…‘Yeah, I know. Well, anyway, inside the box was a note. It read ‘We will find her, and you will help’.
I just want to stop this little reverie and say I knew you were lying. I could tell, it sounded rehearsed, it sounded unfinished, that statement. I digress.
‘What did it mean,’you will help’?’
‘I don’t know, I still have no idea. I know that it was probably a sick joke, that the dark feeling I got when receiving it at first was simply a fear of the unknown, perhaps a little excitement’.
You lied so hard. (Dear S: Part 5)
I decided it was easier to just go along with you at this point, rather than trying to argue and get the truth out of you. So I listened to your little theories and I watched your concerned pathetic face twist into agonized worries, though all the while all I could think about was the boy and when he would return.
I acted as normal as I could, though you probably wouldn’t have noticed either way, you were so wrapped up in your own storytelling. We ate the cold dinner I had prepared hours before, and you said you had to leave and meet a new date you had been texting for a few weeks now. Convenient timing, I thought.
After you left I locked the door, shut all my blinds, turned out every light in the house, and sat in my room waiting.
The things that run through your mind when all you have is anticipation and darkness to hold on to are typically worse than the thing you are anticipating, or the darkness you are hiding in. I remember thinking about my roommate, and whether or not she was still breathing. I thought about you, and whether or not I even wanted you to still be breathing. And then I thought about them, who they really were, and why they even wanted you to help them anyway.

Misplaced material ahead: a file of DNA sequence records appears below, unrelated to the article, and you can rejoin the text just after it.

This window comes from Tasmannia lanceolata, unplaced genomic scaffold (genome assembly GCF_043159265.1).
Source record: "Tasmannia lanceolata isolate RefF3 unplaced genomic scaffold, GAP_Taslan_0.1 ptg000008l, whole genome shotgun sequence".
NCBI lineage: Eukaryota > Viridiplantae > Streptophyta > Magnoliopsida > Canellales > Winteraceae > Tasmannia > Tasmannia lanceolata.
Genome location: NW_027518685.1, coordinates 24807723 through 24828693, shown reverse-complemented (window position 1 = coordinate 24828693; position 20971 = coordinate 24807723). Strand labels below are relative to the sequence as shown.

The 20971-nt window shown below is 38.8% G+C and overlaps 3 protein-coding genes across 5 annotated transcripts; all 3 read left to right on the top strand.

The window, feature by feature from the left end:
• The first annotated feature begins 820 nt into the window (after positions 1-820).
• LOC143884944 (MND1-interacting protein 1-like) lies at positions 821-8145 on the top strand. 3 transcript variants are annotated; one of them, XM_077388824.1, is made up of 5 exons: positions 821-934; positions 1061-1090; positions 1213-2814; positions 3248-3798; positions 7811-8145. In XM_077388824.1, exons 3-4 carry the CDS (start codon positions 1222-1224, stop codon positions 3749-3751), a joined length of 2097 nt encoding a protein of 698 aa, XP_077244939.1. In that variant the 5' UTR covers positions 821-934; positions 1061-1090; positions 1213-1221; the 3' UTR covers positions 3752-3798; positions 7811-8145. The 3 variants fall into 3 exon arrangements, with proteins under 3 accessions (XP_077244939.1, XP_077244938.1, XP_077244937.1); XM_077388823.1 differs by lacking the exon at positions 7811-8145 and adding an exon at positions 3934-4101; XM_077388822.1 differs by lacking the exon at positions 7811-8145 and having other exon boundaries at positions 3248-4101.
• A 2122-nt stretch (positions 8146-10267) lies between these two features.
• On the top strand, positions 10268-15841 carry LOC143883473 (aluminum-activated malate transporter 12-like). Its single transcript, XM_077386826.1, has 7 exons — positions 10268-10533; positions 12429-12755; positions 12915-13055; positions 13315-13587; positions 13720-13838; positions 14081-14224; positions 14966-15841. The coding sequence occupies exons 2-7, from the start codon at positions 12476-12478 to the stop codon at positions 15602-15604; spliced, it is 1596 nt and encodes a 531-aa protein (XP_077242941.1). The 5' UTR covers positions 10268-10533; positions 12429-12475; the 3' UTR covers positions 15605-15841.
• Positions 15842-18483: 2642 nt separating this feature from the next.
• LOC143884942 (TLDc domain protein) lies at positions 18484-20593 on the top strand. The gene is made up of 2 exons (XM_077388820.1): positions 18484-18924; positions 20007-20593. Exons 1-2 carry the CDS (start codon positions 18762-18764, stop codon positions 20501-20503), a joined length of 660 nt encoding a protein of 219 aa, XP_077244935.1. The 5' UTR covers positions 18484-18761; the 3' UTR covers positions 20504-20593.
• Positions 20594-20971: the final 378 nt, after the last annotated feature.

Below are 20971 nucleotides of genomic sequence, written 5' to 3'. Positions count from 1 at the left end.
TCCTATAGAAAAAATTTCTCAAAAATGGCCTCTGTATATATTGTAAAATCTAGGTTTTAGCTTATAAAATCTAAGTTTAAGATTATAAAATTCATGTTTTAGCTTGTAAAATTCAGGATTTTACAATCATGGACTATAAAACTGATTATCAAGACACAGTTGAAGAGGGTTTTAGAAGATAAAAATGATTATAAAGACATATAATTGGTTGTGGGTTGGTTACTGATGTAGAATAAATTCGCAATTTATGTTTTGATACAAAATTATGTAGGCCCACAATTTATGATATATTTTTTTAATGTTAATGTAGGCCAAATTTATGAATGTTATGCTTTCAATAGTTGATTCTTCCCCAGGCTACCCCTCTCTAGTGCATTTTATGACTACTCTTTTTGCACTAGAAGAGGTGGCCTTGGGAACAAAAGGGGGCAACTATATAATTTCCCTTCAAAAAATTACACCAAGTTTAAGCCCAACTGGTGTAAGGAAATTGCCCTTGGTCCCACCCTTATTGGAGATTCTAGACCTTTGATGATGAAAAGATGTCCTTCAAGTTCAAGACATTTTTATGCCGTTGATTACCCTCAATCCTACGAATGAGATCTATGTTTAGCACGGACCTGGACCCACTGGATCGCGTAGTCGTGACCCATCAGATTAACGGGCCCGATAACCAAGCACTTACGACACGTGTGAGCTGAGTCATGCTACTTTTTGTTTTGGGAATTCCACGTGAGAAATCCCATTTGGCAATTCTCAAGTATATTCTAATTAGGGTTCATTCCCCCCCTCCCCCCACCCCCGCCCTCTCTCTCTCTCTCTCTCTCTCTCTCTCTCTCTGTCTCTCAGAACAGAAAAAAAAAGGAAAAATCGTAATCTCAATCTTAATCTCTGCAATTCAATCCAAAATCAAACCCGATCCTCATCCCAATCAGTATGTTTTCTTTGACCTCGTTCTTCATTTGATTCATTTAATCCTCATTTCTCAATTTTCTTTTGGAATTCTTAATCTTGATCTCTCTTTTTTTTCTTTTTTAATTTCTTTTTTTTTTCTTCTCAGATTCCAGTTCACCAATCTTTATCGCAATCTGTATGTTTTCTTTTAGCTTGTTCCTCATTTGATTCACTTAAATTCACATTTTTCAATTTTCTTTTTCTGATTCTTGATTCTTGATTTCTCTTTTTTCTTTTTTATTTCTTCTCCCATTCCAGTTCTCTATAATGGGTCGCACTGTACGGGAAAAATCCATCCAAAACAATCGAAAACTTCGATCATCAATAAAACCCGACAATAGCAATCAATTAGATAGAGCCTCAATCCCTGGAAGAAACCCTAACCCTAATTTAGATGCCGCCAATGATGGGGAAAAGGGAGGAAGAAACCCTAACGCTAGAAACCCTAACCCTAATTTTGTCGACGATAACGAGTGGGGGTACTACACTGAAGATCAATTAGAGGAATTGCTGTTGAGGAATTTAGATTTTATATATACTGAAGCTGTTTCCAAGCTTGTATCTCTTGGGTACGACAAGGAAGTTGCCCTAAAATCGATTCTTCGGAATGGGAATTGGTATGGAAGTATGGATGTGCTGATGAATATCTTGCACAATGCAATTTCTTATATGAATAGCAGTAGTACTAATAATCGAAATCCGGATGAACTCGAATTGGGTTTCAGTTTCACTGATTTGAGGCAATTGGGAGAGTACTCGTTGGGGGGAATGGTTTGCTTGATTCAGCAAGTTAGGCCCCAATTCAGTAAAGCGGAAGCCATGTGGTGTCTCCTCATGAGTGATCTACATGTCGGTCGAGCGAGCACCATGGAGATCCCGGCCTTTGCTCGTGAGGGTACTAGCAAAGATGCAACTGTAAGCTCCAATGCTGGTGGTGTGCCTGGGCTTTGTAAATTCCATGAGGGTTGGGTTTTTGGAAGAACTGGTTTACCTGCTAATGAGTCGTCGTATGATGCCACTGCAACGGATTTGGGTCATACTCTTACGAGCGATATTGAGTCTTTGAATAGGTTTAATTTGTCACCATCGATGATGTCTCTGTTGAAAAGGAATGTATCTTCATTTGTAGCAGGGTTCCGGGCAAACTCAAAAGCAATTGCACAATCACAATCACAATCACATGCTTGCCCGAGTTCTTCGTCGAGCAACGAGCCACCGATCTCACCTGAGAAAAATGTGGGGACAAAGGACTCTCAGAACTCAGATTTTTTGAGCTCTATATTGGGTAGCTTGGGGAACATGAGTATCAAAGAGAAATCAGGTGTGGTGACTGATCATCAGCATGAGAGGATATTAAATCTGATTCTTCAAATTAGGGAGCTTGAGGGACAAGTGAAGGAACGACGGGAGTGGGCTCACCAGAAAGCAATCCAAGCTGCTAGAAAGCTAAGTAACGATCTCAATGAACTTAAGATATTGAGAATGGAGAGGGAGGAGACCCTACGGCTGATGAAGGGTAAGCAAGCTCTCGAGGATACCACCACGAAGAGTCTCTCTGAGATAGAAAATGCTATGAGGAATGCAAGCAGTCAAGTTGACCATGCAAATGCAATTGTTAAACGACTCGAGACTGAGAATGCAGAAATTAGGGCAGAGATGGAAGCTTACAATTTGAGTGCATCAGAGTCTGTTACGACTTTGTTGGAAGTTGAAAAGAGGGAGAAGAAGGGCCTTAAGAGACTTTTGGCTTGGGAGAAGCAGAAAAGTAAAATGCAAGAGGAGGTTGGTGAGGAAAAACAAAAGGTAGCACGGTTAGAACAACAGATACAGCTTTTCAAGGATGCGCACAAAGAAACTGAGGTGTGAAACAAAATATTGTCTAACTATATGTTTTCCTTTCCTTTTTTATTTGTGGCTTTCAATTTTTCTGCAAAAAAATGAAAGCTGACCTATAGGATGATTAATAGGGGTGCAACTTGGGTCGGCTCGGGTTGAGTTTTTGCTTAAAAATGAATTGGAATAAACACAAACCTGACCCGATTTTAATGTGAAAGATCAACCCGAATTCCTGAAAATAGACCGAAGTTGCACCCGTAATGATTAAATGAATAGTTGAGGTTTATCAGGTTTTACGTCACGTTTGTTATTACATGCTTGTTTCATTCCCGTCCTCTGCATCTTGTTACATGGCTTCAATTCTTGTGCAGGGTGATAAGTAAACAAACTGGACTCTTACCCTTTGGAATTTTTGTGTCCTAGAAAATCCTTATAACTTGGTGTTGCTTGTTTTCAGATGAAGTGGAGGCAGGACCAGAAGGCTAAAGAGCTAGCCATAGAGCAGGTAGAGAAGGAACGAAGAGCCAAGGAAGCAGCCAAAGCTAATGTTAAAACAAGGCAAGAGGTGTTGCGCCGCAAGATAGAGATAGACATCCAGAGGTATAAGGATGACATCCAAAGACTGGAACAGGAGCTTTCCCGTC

After several hours I thought I was finally putting it all together, I had a hunch of why they wanted me and why they recruited you. I always thought that there was something special about me, about the way I thought. Of course, special people always draw special attention, and apparently the way I thought brought the attention of those interested in darker things. They only asked you for help because you are superstitious and self-centered enough to ensure nothing ill befell yourself, they knew that if you helped them you would think they would leave you alone. You always were kind of dense.
I was about to finally drift off to sleep when I felt a gentle touch on my leg and started. It was the boy.
He was sitting on the edge of my bed, blinking in and out like usual, only wearing an expression I had never seen before. It was..happiness. It was pure bliss.
He kept a hand on my leg as he pointed to the window and squeezed a little, sort of like a pat of encouragement.
I looked out the window but saw nothing from my bed, so I slowly got up to stand near it. it didn’t take me long to see exactly what had made him so happy; it was a group of people, I think 5 total, sitting in the tree waving enthusiastically at me.
They had found me.
Finally, they knew where I was, and they seemed ecstatic to see me. I too was ecstatic to see them. I mean, finally I was meeting them, I was meeting those who needed me and my way of thinking so badly. Those who used my roommate, my best friend, and my own sense of impending dread to frighten me all those days before. They were here. It was over, all the anticipation and confusion. It was time to give them exactly what they wanted.
I turned to the boy with a smile on my face but he was gone, and as soon as I turned back to the window so were the people. I didn’t care at this point, I was so tired and so relieved and I simply felt at home for once, relaxed in my own skin, my own mind, knowing that they were here, somewhere near me.